On his second album, Wonderland, CEO (a.k.a. Swedish pop craftsman Eric Berglund) pursues a colorful vision that inhabits a space somewhere between MGMT’s jungle-boogie psychedelia and Sufjan Stevens’s heart-on-sleeve, tie-dyed pageantry. In delivering this loosely jointed acid dream, Berglund has essentially unbuttoned the stiff grandiosity of his debut, shedding heavy-handed treacle like that album’s “All Around” for something far more fun and unpredictable. More importantly, however, is the fact that over the course of Wonderland’s eight whirling tracks, Berglund appears to have found his voice.
The album possesses an almost pluralistic quality, as if its production were the result of some DayGlo-painted mass demonstration not unlike a raver version of Carnival. Each track contains a smattering of random voices crying out and then looping away into the ether, while percussion thrums along like it’s being hammered out by a marching band. Absurd, gaudy, and at times literally squeaky, Wonderland is Dan Deacon visiting Brazil, a pop party rife with cartoony effects, breakneck synth percolation, and its creator’s wide-eyed earnestness. “Ultrakaos” is about three or four humming choruses overlaid on a restless dancehall beat, racing forward haphazardly like a Rube Goldberg device on a tightrope, while “Whorehouse” opts for a calmer pace, padding its soft beat with video-game harp pads and a manic sing-along voice undoubtedly inspired by Jamster’s Crazy Frog. “OMG” stands out as the most pensive of Berglund’s compositions, a tapestry of pitch-shifted samples that tones down the party elements in favor of focusing solely on the human voice.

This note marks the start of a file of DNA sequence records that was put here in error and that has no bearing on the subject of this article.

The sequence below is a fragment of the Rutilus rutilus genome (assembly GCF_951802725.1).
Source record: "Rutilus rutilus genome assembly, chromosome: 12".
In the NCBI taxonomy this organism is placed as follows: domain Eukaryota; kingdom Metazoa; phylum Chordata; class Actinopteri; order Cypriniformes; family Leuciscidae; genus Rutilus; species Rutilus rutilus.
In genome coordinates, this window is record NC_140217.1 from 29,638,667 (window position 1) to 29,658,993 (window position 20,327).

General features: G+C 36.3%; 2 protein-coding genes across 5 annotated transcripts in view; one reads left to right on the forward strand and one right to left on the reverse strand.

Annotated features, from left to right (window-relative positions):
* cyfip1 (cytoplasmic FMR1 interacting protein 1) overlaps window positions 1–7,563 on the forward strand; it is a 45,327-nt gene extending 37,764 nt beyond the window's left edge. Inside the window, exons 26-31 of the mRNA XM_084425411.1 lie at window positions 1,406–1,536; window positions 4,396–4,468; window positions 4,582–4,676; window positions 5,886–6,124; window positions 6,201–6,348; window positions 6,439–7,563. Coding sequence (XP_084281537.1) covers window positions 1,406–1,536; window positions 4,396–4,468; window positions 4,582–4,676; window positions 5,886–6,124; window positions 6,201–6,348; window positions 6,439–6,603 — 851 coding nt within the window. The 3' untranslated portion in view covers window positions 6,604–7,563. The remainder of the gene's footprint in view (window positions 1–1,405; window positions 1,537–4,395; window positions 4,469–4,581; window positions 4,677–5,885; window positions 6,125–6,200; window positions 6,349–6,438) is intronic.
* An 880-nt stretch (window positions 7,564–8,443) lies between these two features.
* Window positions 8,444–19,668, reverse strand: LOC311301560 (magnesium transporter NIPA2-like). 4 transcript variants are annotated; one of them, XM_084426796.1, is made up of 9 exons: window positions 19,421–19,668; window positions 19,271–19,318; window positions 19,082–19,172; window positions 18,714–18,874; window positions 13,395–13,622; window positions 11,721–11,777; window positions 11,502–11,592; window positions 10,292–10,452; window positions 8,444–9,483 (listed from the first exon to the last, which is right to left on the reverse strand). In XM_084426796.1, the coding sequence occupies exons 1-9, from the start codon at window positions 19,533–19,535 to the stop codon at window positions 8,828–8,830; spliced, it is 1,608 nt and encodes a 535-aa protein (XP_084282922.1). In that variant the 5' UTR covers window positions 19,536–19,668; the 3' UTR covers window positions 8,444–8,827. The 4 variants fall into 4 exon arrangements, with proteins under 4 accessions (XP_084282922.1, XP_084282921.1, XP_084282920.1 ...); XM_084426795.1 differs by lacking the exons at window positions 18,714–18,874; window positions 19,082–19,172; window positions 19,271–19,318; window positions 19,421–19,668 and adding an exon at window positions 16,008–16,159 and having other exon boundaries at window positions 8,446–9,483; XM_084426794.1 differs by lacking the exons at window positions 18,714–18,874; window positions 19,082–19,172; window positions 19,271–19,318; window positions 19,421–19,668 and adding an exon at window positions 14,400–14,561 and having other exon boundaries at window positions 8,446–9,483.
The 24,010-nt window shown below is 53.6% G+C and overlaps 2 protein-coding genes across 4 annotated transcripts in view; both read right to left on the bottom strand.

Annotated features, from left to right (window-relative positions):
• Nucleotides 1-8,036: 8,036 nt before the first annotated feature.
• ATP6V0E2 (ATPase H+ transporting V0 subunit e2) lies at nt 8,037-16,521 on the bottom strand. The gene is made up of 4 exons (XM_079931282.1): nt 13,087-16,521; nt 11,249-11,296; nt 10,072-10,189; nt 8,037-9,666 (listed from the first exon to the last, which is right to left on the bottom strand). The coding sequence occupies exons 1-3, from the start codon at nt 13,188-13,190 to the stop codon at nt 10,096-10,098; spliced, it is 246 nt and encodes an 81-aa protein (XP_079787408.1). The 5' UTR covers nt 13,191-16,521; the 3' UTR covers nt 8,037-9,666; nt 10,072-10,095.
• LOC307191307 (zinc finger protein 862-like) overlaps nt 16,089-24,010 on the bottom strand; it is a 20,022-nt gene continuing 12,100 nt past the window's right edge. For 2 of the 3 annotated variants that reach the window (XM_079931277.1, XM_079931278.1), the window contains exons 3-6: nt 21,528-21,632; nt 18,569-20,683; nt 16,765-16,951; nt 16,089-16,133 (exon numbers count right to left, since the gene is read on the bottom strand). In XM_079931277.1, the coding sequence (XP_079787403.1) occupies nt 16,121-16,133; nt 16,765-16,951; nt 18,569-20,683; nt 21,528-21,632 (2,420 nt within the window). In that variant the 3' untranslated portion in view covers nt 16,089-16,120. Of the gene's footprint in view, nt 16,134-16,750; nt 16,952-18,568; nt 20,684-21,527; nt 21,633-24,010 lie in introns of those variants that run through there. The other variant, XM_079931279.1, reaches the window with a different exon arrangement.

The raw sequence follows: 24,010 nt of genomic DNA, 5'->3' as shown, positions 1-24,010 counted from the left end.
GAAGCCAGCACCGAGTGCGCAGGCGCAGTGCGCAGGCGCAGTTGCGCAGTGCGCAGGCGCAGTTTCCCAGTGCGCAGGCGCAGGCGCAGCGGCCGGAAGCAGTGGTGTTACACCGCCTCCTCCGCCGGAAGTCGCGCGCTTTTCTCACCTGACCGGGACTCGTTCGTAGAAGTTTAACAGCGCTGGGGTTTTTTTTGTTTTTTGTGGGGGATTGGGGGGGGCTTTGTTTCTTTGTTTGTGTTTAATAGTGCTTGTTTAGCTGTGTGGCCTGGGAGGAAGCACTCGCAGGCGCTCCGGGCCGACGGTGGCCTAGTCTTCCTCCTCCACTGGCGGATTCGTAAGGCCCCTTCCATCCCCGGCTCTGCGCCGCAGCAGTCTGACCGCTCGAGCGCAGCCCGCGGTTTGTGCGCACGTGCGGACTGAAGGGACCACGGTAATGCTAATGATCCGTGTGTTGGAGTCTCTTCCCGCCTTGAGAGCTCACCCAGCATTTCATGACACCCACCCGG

Notwithstanding the wistful contemplation of “OMG,” however, it’s Berglund’s lack of self-awareness that serves as Wonderland’s greatest strength. The album is driven by a whimsical, dreamy impulse that serves as an effective pivot away from his debut’s calculative obsession with delivering epic-sounding music. The impulsive streak is also refreshing in an age when synth-pop, especially the Swedish variety, is getting more and more grandiose. In rightly avoiding the sweeping, anthemic electro jams of compatriots like Robyn and Niki and the Dove, Berglund offers an unpretentious and hypnotic listening experience, the kind of album that allows its audience to be a member of a nameless, nebulous crowd immersing itself in pure street spectacle.